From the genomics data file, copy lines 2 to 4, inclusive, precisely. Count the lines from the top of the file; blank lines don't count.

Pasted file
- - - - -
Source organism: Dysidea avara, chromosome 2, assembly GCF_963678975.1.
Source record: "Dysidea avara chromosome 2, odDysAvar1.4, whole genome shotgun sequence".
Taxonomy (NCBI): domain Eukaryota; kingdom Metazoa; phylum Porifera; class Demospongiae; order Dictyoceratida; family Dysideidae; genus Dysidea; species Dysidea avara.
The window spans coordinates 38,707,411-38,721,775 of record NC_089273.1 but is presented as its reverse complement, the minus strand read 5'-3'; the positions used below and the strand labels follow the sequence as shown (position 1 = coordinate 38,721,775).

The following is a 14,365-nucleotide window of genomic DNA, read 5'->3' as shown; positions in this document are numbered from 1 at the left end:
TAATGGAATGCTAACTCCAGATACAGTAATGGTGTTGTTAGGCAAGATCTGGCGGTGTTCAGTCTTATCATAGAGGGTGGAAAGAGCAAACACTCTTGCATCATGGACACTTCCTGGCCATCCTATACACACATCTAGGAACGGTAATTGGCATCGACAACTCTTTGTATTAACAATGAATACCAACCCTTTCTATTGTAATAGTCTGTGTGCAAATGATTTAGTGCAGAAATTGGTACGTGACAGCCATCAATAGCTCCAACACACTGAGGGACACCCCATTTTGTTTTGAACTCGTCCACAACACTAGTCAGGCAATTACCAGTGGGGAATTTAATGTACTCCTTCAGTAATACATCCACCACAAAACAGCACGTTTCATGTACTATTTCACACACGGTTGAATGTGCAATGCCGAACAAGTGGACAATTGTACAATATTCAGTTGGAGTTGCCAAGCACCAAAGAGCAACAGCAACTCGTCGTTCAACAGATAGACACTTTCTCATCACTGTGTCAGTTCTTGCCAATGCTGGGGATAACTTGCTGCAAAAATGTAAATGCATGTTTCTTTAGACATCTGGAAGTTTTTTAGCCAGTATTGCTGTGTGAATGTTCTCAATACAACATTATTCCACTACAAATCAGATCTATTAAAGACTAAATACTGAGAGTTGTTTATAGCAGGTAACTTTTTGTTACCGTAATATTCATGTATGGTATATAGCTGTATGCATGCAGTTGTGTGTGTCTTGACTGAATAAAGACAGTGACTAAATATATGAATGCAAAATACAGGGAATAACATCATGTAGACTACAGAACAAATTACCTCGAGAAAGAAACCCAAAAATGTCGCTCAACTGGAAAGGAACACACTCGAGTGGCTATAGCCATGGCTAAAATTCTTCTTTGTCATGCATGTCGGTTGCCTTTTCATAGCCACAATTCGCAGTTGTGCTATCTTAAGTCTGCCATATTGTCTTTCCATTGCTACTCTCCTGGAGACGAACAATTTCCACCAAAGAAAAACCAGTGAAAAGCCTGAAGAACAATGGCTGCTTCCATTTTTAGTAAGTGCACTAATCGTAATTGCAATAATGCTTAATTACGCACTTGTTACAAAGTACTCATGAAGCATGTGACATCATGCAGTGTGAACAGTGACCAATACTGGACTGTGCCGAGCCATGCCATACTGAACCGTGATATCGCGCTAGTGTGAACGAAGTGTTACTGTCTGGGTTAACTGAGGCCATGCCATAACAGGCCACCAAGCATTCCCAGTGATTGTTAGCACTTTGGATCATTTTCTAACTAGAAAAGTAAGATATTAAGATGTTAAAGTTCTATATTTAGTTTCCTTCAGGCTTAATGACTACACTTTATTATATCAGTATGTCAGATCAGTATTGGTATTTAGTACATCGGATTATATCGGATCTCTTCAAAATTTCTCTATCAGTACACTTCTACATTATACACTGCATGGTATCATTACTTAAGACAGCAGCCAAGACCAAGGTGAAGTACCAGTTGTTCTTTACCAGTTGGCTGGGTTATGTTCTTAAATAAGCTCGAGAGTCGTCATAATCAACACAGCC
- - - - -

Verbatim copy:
Source record: "Dysidea avara chromosome 2, odDysAvar1.4, whole genome shotgun sequence".
Taxonomy (NCBI): domain Eukaryota; kingdom Metazoa; phylum Porifera; class Demospongiae; order Dictyoceratida; family Dysideidae; genus Dysidea; species Dysidea avara.
The window spans coordinates 38,707,411-38,721,775 of record NC_089273.1 but is presented as its reverse complement, the minus strand read 5'-3'; the positions used below and the strand labels follow the sequence as shown (position 1 = coordinate 38,721,775).